Amid COVID-19 pandemic: CJIA records steady increase in flights, passengers
– almost 268,000 passengers processed at CJIA since airport reopened
– with 53 scheduled weekly flights
Since the reopening of the Cheddi Jagan International Airport (CJIA) late last year, flights and passengers have steadily been ramped up to the point where almost 268,000 passengers have been processed.
Statistics on the airport’s operations were provided on Sunday by CJIA Chairman and Member of Parliament, Sanjeev Datadin. According to Datadin, 267,996 passengers have been processed since the airport reopened in October of last year. This represents a 68 per cent increase in passenger movement.
“Since we’ve reopened the airport, a total of 132,935 persons have arrived since the reopening. Of that number 108,943 were this year, 2021. The total number of passengers processed since the reopening of the airport is significantly higher.”
“It’s 267,996 passengers, with 225,406 being this year, 2021. Compared to 2020, passenger movement are up 68 per cent. And we’re at approximately 51 per cent of our 2019 numbers,” Datadin said.
According to Datadin, there are currently 52 scheduled passenger flights per week out of CJIA. This includes American Airlines with seven flights weekly to the JFK airport and the Miami International airport each.
Additionally, Jet Blue operates seven flights weekly to JFK, while COPA Airlines operates four flights per week. Caribbean Airlines, meanwhile, does six flights weekly to JFK, two to Toronto and one flight to Miami.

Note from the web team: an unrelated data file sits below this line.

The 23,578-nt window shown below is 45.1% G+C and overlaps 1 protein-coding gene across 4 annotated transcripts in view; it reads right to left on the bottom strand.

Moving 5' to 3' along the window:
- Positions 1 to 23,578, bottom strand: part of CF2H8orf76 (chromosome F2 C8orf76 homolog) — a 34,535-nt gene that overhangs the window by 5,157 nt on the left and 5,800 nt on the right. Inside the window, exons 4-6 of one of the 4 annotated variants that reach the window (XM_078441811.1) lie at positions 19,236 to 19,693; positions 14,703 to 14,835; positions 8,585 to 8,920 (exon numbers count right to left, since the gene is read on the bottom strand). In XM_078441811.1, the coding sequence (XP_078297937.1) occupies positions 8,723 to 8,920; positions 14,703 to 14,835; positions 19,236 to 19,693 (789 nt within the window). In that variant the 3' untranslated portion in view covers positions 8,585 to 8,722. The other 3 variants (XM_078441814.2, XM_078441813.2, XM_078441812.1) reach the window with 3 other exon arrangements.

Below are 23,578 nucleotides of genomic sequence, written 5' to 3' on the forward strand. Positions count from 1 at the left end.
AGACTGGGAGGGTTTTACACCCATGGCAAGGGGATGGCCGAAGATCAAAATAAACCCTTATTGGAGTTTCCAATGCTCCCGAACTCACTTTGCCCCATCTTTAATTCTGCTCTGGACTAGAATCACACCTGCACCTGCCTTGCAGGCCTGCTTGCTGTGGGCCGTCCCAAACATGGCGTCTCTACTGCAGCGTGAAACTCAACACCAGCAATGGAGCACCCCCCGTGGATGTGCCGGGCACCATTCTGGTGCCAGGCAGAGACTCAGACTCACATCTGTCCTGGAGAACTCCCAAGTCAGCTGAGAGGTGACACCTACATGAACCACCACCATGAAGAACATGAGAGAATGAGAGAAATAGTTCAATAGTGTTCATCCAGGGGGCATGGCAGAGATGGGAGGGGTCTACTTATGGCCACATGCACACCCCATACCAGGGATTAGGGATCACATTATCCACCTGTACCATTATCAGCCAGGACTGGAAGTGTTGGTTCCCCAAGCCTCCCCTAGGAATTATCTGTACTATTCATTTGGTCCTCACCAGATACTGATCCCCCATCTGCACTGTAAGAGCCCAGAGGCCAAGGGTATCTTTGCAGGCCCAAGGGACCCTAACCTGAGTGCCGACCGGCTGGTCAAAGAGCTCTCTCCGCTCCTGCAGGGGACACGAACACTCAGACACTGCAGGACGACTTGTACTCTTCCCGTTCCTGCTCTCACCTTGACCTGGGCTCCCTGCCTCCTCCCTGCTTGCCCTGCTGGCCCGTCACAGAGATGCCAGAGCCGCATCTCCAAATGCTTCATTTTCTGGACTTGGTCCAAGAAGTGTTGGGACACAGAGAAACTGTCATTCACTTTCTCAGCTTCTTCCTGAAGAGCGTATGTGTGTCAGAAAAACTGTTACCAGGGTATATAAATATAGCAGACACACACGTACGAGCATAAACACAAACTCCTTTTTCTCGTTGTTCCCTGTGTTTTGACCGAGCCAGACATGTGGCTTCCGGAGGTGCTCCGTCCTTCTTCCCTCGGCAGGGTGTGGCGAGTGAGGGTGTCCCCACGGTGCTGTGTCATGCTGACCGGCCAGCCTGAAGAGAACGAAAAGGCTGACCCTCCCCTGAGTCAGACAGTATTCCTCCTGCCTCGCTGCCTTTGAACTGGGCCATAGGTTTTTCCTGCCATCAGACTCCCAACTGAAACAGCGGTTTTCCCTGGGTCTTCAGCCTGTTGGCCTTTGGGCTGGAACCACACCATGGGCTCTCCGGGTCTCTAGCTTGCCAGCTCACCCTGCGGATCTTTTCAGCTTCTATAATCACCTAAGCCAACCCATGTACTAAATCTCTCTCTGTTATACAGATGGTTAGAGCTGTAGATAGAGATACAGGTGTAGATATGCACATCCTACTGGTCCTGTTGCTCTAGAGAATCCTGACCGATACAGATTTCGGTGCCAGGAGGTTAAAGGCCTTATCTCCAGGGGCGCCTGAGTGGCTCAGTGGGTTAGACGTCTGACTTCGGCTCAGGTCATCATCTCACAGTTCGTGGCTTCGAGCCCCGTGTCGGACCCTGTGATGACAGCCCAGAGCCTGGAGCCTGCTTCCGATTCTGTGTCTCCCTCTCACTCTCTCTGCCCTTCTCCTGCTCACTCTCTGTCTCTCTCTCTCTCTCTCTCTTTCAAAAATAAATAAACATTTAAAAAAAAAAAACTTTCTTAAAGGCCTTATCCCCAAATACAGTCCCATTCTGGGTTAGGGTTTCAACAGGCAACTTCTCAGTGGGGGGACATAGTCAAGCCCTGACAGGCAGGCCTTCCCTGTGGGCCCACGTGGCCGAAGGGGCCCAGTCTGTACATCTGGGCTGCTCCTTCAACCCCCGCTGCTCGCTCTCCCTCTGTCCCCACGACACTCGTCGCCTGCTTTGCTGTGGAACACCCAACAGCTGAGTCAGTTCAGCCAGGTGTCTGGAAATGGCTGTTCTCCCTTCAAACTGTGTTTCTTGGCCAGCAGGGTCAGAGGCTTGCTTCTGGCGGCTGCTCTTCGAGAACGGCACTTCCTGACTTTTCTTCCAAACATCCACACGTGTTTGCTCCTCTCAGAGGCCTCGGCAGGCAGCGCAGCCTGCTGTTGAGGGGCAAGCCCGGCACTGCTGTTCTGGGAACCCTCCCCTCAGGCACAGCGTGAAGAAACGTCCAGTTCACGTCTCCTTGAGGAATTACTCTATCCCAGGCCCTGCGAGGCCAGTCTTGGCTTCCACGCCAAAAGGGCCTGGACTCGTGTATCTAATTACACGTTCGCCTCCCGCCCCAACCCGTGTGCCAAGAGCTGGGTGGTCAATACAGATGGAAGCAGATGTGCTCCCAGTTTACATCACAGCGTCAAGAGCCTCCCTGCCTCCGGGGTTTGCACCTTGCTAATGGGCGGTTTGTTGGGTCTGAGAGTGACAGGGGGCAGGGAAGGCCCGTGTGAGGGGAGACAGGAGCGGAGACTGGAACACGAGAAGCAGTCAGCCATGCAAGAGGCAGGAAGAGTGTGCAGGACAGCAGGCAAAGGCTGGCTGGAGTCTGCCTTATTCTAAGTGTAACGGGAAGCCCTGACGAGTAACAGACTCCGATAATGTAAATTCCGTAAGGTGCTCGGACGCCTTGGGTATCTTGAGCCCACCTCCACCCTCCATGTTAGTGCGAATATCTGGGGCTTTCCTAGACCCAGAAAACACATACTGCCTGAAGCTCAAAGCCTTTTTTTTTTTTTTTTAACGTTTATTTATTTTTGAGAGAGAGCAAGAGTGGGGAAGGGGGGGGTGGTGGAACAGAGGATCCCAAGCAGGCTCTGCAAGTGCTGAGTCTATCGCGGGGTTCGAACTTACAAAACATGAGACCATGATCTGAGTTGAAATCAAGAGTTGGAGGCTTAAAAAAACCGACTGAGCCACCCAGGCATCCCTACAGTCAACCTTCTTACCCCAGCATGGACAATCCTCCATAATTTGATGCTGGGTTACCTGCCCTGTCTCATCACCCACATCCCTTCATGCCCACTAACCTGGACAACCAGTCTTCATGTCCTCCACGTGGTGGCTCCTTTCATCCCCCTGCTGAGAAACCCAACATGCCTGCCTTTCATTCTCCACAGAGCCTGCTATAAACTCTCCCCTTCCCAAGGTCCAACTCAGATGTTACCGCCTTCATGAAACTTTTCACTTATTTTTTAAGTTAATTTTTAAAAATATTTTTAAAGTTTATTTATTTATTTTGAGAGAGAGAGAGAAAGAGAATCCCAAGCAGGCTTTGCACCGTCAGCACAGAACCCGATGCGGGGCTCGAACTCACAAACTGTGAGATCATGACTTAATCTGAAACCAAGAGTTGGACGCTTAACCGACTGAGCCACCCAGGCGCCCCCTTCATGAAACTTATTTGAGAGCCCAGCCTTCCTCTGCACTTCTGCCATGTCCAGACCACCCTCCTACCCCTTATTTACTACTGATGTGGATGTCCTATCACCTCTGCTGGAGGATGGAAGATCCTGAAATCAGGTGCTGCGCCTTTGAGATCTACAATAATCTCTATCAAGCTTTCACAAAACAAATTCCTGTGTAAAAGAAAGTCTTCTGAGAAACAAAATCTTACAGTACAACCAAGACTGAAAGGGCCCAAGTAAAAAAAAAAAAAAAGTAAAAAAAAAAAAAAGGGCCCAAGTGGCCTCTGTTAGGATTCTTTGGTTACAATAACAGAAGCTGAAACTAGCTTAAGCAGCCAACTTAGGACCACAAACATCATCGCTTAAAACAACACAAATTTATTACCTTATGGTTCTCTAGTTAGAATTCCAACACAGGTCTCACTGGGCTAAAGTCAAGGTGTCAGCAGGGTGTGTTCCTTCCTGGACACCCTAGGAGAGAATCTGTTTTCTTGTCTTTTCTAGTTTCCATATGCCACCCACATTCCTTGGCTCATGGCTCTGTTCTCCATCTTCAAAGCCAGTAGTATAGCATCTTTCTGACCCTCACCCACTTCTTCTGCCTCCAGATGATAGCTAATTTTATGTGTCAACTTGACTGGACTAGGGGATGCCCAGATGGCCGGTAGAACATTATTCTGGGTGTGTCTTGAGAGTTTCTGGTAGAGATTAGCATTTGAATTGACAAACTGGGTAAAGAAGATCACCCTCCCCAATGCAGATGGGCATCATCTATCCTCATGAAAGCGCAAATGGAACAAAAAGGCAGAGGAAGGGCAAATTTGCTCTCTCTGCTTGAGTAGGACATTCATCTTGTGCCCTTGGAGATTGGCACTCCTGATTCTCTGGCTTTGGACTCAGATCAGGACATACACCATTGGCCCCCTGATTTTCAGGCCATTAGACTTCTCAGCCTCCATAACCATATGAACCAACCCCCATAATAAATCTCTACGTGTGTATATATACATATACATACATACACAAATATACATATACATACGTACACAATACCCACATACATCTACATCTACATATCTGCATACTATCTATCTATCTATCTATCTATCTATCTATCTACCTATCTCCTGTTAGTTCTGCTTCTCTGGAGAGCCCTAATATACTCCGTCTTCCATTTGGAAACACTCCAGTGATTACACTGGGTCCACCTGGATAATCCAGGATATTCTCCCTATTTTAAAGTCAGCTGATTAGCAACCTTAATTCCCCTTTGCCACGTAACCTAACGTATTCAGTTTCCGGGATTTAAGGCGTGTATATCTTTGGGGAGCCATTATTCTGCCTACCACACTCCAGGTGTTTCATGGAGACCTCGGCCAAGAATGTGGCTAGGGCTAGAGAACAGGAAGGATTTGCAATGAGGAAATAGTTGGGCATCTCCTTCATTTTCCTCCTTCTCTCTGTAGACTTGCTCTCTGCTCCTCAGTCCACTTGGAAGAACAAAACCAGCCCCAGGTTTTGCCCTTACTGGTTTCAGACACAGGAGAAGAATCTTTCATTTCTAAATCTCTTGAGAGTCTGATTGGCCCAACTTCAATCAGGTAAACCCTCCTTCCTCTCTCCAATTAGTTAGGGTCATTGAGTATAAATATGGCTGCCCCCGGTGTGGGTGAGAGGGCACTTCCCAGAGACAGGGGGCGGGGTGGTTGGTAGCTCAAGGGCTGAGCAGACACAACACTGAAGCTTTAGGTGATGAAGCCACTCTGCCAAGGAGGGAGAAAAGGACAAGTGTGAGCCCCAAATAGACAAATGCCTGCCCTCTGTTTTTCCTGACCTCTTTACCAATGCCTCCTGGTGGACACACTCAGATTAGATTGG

“In terms of flights, we’ve had 2473 in international flights recorded since October 2020, which is when we reopened the airport. International landings, which we’re very keen on since that is where we make money, are up 85 per cent over 2020 and its only 18 per cent lower than it was in 2019.”
Guyana closed its borders, including the CJIA and Eugene F Correia airports, back in March of 2020 days after the country recorded its first COVID-19 case. Since then, local authorities had granted approval for special repatriation flights to be operated out of CJIA to bring home Guyanese stranded overseas as well as to take home foreign nationals stuck here.
The airports were reopened to international commercial flights in October, though with various protocols in place to guard against the virus. There were preconditions including the necessary accreditation from the international oversight bodies and strict guidelines to guard against the spread of the novel coronavirus.
In addition to the mandatory protective gears that had to be worn onboard the aircraft, passengers would also have to be in possession of a negative PCR test which can be done in two categories. The first had to be within 72 hours of the flight which, if negative, would see the passenger being processed and allowed to leave freely; while the second had to be within seven days of travelling.
In August 2020, CJIA had reported an over $1 billion loss in revenue since its closure in March that year. Minister within the Public Works Ministry Deodat Indar had said that the airport corporation lost approximately $200 million per month.
Chief Executive Officer of the CJIA, Ramesh Ghir, had confirmed to this newspaper that the CJIA Corporation lost just over $1 billion in revenues up to August 2020. This, he noted, could be attributed to income generated from both passenger movement and airport operation.
Ghir had explained that operations for the first three months of the year were good, but during the period April to July 2020, passenger traffic declined by 228,936 persons, or 95 per cent of passenger traffic when compared to the same period in 2019.